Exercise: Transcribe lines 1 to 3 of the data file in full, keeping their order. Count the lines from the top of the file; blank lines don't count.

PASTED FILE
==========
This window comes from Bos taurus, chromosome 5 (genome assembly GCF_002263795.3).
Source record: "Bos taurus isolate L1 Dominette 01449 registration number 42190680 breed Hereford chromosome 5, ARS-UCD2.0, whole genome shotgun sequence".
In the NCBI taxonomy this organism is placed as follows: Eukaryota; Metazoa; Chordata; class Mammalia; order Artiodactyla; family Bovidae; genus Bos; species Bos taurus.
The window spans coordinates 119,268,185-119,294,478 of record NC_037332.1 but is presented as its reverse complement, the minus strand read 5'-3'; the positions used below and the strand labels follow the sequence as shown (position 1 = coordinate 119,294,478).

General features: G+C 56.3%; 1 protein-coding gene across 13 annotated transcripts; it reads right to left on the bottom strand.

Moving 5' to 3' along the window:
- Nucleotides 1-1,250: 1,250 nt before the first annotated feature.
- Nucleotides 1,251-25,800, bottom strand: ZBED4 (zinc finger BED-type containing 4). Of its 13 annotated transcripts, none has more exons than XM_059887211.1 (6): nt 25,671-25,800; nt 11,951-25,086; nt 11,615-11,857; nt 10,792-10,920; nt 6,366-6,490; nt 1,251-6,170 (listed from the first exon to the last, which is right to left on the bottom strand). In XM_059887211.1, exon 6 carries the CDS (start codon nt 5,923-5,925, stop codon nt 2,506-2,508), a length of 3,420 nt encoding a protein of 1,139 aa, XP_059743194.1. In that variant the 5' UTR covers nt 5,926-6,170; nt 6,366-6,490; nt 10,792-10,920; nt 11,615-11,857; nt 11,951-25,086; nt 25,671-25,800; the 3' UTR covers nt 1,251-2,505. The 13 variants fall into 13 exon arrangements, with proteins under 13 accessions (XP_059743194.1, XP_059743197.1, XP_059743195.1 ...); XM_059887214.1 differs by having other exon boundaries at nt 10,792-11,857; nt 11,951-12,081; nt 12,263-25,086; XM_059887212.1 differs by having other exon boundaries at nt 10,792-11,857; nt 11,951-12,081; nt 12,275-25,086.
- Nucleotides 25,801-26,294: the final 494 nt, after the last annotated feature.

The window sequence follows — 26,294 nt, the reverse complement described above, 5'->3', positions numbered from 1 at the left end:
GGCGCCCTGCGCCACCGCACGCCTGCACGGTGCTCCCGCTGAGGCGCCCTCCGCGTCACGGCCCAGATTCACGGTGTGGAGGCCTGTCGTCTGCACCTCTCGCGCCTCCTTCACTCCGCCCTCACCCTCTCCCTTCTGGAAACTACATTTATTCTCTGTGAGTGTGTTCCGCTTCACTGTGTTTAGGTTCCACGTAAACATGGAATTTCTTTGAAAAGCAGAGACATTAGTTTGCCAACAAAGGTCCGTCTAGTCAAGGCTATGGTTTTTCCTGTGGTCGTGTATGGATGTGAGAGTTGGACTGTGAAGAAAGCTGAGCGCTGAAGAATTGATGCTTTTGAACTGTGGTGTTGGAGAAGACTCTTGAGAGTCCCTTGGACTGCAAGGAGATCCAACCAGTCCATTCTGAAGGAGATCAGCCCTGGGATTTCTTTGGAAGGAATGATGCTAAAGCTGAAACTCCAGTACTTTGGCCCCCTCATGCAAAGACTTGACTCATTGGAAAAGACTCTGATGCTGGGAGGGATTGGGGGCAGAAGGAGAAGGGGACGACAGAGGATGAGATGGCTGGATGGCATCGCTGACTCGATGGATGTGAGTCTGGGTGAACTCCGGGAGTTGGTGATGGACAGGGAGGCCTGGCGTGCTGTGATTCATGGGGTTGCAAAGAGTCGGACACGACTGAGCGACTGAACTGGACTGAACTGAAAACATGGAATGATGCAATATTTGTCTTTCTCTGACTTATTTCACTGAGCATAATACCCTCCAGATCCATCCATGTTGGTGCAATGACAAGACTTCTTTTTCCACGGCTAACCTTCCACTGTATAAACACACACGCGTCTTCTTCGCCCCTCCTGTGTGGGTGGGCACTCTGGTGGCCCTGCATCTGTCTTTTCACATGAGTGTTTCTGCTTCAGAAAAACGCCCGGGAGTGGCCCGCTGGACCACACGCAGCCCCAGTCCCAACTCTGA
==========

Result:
This window comes from Bos taurus, chromosome 5 (genome assembly GCF_002263795.3).
Source record: "Bos taurus isolate L1 Dominette 01449 registration number 42190680 breed Hereford chromosome 5, ARS-UCD2.0, whole genome shotgun sequence".
In the NCBI taxonomy this organism is placed as follows: Eukaryota; Metazoa; Chordata; class Mammalia; order Artiodactyla; family Bovidae; genus Bos; species Bos taurus.